Twice the next day, the 28th, she attacked ships, and each time her torpedoes narrowly missed.
‘At dawn on the 29th,’ in Stoker’s words, ‘I dived towards Gallipoli and saw a gunboat patrolling the head of the Strait. I dived under the gunboat down the Strait, and returned up the Strait showing my periscope to give impression that another submarine had come through. Destroyers and torpedo boats came out in pursuit; having led them towards the Sea of Marmora, I dived back and examined the Gallipoli anchorage, but found nothing to attack.’
He then proceeded out into the Sea of Marmora, pursued by anti-submarine units. He surfaced half an hour later, spotted the gunboat, fired a torpedo at it and missed, as he learned later, by one yard.
Later that day another submarine did indeed come through, and AE2 by chance came upon E14 off Kara Burnu Point, exchanging cheery greetings and arranging a rendezvous at the same spot for the next forenoon at 1000.
That night AE2 again rested on the bottom, and at 1000 on 30th April, as she arrived at the rendezvous, a torpedo boat was seen approaching at high speed.
In Stoker’s words, mainly from his official report:
‘Dived to avoid a torpedo-boat; whilst dived, sighted smoke in Artaki Bay, so steered south to investigate. About 1030, boat’s nose suddenly rose (due to some strong underwater current) and she broke surface less than a mile from the torpedo-boat. Blew water forward but boat would not dive. Torpedo-boat firing very close and ship from Artaki Bay, a gun-boat, also firing; flooded a forward tank and boat suddenly assumed big inclination down by the bows, and dived very rapidly. AE2 was only fitted with 100-foot depth gauge. This depth was quickly reached and passed. After considerable descent the boat rose rapidly, past the 100 foot mark and, in spite of efforts to check her, broke surface stem first. Within seconds the engine room was hit and holed in three places. Owing to the inclination down by the bow, it was impossible to see the torpedo-boat through the periscope, and I considered any attempt to ram her would be useless. I therefore blew main ballast and ordered all hands on deck. Assisted by Lieutenant Haggard, I then went round opening all tanks to flood the sub. Cary, on the bridge, watched the rising water to give warning in time for our escape. A shout from him and we clambered up. ‘Hurry, Sir, she’s going down.‘ As I reached the bridge the water was about two feet from the top of the conning tower. Perhaps a minute passed and then, slowly and gracefully, AE2 slid away on her last and longest dive, in about 55 fathoms, four miles north of Kara Burnu Point, at 1045.’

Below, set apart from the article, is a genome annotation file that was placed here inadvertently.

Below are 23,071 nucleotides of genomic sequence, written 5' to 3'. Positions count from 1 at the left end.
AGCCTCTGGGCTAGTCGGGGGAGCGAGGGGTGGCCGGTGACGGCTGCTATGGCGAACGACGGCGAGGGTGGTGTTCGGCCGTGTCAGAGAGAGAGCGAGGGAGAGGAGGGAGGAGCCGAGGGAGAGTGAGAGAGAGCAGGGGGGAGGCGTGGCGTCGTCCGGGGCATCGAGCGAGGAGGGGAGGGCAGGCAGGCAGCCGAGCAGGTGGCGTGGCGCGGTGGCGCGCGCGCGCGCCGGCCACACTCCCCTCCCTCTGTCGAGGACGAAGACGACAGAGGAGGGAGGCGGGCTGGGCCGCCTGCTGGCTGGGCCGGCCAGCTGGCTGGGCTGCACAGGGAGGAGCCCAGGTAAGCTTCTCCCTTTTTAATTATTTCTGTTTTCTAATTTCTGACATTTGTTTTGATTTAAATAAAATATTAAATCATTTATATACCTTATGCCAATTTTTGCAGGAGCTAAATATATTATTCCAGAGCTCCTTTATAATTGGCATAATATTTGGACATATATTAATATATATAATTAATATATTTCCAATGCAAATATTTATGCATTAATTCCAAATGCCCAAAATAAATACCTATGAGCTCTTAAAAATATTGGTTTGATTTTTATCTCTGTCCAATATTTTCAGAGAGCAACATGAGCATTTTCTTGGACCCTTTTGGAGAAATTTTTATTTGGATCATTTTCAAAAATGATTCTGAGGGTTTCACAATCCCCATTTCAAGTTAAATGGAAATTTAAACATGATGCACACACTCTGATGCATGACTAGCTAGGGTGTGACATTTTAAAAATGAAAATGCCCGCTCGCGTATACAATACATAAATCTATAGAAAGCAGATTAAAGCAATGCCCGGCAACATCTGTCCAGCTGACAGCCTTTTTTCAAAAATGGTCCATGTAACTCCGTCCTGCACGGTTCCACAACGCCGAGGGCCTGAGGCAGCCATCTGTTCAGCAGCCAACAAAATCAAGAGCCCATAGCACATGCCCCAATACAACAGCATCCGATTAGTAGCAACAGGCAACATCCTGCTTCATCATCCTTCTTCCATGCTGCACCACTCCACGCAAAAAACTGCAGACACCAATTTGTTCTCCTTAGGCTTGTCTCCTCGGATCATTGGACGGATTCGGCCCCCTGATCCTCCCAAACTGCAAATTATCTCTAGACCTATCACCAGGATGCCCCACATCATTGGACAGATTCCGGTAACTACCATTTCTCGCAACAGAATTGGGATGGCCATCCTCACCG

That was on 30th April. All hands were picked up by the torpedo-boat.
AE2 had been in commission almost fourteen months, during which she’d travelled 35,000 miles.
The crew were taken by the torpedo-boat (the Sultan Hissar) to Constantinople, and spent the next three and a half years in a Turkish prison camp. At least half of Stoker’s book tells of this period, and of his own escape attempt in 1916, when he spent 16 days at large in Turkey before being recaptured. After the war he was promoted to Commander and awarded the DSO, but (despite being offered command of a cruiser) retired from the Navy in 1920 to follow a career on the London stage. I believe he died three or four years ago. Haggard was promoted to Lieutenant Commander and awarded the DSC. He also left the active Navy, and came out to Australia a few years later as an ADC to the Victorian Governor, and there he married Miss Marjory Syme, who is now my mother-in-law. He farmed at Woori Yallock in the Yarra Valley near Warburton until his death in 1939, when he was killed by a train on the very day he had received his call-up papers from the Navy, for the approaching war.